The part of U.S. American History usually taught as the isolationist period has, in actuality, more in common with imperialism. An isolationist country is one that favors domestic policy at the expense of foreign affairs. Generally speaking, one would leave other countries alone, and expect to be left alone in turn.

Common arguments for proving that the U.S. was isolationist include its staying out of WWI and the League of Nations. However, these actions are not necessarily isolationist, as neither the war nor the league would have assured a benefit to foreign affairs. Regardless, the U.S. foriegn policy is marked much more by imperialist characteristics.

Notice for instance, that between 1776 and 1945 the country grew 600 percent. Seemingly, the U.S. came by a continent of free land, but of course, that is ridiculous. So why do historians consider committing genocide on Native Americans a form of domestic growth rather than external expansion? Simple, it's called Manifest Destiny, or the widespread belief that God gave the Americans all the land between the Pacific and Atlantic. Even as an Yank, I find this similar to the delusion that al Qaeda's mission was given by God.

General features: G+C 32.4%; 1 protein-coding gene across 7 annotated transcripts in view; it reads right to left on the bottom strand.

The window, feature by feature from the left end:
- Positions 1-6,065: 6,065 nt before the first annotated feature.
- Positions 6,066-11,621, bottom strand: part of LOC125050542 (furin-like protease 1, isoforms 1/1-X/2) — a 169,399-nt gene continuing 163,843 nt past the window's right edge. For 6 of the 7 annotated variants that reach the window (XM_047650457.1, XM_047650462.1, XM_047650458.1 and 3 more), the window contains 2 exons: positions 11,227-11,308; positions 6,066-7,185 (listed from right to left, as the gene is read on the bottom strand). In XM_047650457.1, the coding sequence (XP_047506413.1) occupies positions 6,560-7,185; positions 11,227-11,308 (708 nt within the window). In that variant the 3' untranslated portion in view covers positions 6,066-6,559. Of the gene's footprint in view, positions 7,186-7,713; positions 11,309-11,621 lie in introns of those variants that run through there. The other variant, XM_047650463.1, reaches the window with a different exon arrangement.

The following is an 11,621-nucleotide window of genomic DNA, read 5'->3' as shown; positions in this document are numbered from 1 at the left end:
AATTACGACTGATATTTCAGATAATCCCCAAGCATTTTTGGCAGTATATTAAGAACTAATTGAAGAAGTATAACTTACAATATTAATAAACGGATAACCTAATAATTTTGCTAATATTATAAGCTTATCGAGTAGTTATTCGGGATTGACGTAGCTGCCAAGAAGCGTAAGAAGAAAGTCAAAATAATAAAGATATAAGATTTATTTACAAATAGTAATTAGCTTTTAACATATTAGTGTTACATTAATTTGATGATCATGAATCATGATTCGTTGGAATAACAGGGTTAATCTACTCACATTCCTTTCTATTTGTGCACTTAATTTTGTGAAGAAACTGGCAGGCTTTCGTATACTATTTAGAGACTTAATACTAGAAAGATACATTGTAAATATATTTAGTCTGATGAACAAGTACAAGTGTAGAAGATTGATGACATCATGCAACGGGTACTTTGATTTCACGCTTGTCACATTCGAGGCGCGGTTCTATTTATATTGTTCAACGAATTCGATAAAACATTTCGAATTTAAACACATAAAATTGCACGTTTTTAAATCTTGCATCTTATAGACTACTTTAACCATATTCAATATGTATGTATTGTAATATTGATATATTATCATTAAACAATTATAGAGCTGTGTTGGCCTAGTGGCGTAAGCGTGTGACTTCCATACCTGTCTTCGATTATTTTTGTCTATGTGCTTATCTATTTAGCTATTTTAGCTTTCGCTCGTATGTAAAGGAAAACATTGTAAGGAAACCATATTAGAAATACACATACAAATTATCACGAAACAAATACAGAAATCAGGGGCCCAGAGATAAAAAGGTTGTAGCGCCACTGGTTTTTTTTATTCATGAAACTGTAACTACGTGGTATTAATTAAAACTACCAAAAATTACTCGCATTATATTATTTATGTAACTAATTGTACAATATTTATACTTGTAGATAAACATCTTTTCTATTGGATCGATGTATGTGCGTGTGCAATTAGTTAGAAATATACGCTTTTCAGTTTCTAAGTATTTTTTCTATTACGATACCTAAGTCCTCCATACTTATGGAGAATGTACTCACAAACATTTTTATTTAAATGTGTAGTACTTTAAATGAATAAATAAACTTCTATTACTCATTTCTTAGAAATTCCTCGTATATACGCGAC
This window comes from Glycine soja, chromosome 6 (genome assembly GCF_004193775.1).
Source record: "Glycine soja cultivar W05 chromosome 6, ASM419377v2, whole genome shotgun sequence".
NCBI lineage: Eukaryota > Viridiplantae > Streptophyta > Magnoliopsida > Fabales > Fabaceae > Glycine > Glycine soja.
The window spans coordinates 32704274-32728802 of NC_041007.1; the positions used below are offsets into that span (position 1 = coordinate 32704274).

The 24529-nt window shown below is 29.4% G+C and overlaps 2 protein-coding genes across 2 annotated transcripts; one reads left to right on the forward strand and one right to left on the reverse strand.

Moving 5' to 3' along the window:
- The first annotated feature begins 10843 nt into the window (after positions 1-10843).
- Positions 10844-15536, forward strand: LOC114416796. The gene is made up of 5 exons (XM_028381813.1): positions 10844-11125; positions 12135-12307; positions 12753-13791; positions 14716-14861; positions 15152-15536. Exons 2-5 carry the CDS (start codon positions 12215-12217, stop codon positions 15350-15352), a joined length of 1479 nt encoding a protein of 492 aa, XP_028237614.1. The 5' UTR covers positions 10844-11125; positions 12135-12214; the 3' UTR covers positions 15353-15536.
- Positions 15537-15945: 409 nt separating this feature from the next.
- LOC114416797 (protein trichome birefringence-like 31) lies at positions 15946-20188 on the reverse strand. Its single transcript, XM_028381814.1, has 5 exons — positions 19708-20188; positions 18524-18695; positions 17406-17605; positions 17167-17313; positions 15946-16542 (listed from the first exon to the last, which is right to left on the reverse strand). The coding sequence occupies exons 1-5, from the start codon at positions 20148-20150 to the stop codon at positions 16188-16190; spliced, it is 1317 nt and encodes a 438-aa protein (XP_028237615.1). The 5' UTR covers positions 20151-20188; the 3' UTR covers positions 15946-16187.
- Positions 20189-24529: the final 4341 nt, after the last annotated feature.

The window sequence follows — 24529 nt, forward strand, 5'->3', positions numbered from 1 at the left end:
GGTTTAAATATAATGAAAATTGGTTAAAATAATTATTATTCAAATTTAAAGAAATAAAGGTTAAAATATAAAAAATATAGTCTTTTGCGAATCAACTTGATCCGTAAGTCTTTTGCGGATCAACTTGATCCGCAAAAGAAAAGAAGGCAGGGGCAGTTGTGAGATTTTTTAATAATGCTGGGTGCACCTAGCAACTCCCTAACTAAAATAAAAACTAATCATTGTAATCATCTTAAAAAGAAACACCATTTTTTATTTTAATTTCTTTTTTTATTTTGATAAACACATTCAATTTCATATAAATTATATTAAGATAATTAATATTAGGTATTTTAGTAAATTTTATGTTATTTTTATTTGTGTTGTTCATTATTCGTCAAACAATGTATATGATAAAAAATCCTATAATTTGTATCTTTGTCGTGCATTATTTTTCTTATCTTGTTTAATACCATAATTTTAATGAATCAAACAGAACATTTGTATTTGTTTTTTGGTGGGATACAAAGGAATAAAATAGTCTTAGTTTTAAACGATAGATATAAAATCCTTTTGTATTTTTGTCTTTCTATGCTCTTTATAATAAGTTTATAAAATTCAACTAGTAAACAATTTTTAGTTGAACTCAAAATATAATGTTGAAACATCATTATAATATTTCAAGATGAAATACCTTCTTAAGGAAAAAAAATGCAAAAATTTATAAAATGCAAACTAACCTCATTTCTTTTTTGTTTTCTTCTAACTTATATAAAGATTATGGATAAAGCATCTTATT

If the U.S. was an isolationist country, that only wanted to be left alone, then how did its soldiers end up killing 250,000 Filipino citizens? I don't mean to simply bring out all of the atrocities, but the Philippines are nowhere near the land mass that God supposedly ordained. The U.S. occupied them as an outpost on the rest of the world, an imperialist method rather than an isolationist. How did it get gunboats into China? Why did it intervene 180 times in Latin America? How did it fight the War of Intervention, the Quasi War, or the War of 1812, all of which were with nations on the other side of the Atlantic? The list goes on.

Truth be told, the U.S. has never been an isolationist country. The Marines' Hymn actually begins with the words, "From the Halls of Montezuma, To the Shores of Tripoli." Montezuma and Tripoli are not located anywhere near the original 13 colonies. Tripoli, in fact, is almost on the other side of the world. The only foreign countries that it isolated itself from are the ones that could challenge us in any significant way. Thus, the Monroe Doctrine. This was the policy that created a theoretical divide between the two hemispheres to prevent America's challengers, Europe, from colonizing the other Americas. (Colonization was the key to power at this time.)

Another effect of this was that the U.S. would be alone with malleable countries, including Latin America and, not coincidentally, the Halls of Montezuma. Because of this, the Monroe doctrine can be seen as selectively aggressive, not isolationist policy. True isolationist policy refers directly to staying out of foreign affairs, and so is not a term that can describe this period of U.S. history.

I don't pretend that I know everything. Truth is subjective to perception. So, if anyone has another viewpoint, please tell me about it. Comments are very welcome.